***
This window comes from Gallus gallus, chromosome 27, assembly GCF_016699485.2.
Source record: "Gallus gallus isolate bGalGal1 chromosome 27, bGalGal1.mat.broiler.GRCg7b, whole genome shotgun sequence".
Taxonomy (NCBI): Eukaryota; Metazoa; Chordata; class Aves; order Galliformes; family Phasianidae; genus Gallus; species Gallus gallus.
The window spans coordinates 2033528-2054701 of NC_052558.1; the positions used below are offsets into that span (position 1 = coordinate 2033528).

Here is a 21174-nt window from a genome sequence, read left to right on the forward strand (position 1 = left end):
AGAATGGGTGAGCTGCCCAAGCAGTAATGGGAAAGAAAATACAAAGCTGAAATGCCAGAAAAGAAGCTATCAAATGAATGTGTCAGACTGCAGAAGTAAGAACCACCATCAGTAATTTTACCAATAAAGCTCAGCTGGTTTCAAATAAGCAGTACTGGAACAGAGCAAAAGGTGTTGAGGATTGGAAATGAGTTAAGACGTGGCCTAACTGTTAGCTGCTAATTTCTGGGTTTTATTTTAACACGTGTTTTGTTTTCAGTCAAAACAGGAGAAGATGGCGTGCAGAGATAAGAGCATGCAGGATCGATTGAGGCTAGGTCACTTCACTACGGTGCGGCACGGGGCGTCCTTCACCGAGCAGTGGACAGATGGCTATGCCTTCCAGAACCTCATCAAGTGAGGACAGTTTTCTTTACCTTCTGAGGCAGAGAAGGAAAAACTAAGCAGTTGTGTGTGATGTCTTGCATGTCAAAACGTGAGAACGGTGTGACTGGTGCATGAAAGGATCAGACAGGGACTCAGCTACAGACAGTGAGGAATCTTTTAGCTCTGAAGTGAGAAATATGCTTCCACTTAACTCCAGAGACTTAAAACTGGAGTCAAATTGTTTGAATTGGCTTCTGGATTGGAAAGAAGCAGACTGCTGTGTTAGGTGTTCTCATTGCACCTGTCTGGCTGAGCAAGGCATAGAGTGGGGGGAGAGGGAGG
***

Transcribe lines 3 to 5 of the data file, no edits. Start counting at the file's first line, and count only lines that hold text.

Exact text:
Taxonomy (NCBI): Eukaryota; Metazoa; Chordata; class Aves; order Galliformes; family Phasianidae; genus Gallus; species Gallus gallus.
The window spans coordinates 2033528-2054701 of NC_052558.1; the positions used below are offsets into that span (position 1 = coordinate 2033528).

Here is a 21174-nt window from a genome sequence, read left to right on the forward strand (position 1 = left end):